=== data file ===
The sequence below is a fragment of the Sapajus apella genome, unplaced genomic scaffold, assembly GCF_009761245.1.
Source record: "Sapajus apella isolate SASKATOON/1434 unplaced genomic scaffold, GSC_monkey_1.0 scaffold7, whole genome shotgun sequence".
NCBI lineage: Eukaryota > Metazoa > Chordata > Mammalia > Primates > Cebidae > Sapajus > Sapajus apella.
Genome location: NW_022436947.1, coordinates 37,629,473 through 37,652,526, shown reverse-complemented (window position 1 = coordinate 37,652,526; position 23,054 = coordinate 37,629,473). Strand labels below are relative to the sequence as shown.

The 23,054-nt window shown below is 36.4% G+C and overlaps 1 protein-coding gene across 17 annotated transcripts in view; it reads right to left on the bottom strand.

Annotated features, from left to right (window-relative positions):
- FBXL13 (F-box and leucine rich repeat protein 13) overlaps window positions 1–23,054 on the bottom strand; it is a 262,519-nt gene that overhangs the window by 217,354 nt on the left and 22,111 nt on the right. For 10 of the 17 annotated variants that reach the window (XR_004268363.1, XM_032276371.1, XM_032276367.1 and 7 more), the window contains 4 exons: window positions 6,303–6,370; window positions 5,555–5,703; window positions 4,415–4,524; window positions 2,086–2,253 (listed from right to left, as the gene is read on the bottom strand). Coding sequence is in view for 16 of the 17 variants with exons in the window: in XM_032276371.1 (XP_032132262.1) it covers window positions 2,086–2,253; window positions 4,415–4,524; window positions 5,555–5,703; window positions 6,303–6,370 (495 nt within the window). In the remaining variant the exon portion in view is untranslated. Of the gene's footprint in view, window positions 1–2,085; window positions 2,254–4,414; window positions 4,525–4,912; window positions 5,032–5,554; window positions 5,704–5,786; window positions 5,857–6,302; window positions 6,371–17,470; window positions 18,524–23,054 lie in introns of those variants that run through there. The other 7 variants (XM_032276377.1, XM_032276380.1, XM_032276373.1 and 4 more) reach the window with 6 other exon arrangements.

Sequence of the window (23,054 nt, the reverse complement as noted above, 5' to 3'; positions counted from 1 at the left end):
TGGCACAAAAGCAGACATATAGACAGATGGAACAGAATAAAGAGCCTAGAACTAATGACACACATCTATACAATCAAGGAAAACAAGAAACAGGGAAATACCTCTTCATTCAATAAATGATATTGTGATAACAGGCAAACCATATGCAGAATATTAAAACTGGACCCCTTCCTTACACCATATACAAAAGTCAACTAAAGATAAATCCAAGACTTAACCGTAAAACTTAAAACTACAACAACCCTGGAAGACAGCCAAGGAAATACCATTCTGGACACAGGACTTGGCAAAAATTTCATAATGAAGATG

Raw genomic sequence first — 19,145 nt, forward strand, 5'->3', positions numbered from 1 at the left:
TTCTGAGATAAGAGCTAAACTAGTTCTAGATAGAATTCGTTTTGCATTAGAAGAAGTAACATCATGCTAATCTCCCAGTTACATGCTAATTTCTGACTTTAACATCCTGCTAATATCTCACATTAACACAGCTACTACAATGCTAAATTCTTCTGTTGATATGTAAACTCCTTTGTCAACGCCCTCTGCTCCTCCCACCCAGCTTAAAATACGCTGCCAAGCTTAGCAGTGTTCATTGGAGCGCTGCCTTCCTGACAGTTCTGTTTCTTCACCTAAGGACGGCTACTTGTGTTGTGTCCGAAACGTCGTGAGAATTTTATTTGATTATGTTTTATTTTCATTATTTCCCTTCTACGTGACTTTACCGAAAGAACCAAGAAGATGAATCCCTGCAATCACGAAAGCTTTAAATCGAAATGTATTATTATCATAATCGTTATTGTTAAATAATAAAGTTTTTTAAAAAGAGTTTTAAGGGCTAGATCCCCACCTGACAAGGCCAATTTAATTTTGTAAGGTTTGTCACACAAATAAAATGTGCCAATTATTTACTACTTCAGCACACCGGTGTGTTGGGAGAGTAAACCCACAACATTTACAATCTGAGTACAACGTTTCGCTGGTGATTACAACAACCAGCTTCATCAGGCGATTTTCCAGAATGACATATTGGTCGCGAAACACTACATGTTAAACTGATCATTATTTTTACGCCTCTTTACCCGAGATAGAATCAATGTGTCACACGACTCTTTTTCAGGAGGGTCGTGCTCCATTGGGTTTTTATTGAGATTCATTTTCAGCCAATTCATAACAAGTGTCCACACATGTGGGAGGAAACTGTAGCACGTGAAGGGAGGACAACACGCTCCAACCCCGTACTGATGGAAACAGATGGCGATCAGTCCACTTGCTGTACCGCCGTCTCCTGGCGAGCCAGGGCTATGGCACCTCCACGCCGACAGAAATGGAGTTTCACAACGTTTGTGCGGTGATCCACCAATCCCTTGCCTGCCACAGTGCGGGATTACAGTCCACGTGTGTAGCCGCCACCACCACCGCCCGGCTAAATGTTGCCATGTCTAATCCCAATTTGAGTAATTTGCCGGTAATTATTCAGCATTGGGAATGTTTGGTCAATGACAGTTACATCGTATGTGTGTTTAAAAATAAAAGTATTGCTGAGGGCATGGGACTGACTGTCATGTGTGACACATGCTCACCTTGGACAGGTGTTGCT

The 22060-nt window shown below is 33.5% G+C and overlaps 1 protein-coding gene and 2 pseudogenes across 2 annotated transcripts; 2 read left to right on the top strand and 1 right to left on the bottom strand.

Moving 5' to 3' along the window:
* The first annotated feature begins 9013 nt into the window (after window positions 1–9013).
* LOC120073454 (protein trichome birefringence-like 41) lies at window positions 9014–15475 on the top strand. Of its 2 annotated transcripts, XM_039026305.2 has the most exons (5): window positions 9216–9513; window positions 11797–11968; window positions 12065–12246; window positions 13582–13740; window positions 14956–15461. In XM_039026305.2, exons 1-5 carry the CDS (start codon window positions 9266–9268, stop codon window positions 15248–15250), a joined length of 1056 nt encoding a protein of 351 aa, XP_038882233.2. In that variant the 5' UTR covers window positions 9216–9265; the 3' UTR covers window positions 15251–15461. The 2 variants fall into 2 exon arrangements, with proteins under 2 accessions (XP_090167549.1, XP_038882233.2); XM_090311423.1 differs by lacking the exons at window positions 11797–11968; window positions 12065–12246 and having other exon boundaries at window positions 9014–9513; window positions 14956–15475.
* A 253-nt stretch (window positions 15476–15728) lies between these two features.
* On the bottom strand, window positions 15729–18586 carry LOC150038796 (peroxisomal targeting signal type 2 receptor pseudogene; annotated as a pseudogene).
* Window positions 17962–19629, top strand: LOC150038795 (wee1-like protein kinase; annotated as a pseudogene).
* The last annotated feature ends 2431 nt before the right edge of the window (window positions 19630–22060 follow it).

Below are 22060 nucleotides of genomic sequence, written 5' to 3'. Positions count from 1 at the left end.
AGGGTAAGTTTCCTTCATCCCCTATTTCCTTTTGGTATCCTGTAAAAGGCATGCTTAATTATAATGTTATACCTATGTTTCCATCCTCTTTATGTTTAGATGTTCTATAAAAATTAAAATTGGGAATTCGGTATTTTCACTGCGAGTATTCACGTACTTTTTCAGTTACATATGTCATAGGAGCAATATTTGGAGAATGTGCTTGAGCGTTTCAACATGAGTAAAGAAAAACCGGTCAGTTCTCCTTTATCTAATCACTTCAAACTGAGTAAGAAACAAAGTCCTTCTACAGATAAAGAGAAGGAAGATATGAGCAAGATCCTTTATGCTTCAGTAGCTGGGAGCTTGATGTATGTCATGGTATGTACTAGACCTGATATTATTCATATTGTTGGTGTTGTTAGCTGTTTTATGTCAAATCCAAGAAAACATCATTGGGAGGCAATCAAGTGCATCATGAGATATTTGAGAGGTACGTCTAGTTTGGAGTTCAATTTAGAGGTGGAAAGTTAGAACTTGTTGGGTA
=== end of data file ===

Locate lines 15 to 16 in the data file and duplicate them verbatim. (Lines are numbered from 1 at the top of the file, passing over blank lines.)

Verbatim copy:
* LOC120073454 (protein trichome birefringence-like 41) lies at window positions 9014–15475 on the top strand. Of its 2 annotated transcripts, XM_039026305.2 has the most exons (5): window positions 9216–9513; window positions 11797–11968; window positions 12065–12246; window positions 13582–13740; window positions 14956–15461. In XM_039026305.2, exons 1-5 carry the CDS (start codon window positions 9266–9268, stop codon window positions 15248–15250), a joined length of 1056 nt encoding a protein of 351 aa, XP_038882233.2. In that variant the 5' UTR covers window positions 9216–9265; the 3' UTR covers window positions 15251–15461. The 2 variants fall into 2 exon arrangements, with proteins under 2 accessions (XP_090167549.1, XP_038882233.2); XM_090311423.1 differs by lacking the exons at window positions 11797–11968; window positions 12065–12246 and having other exon boundaries at window positions 9014–9513; window positions 14956–15475.
* A 253-nt stretch (window positions 15476–15728) lies between these two features.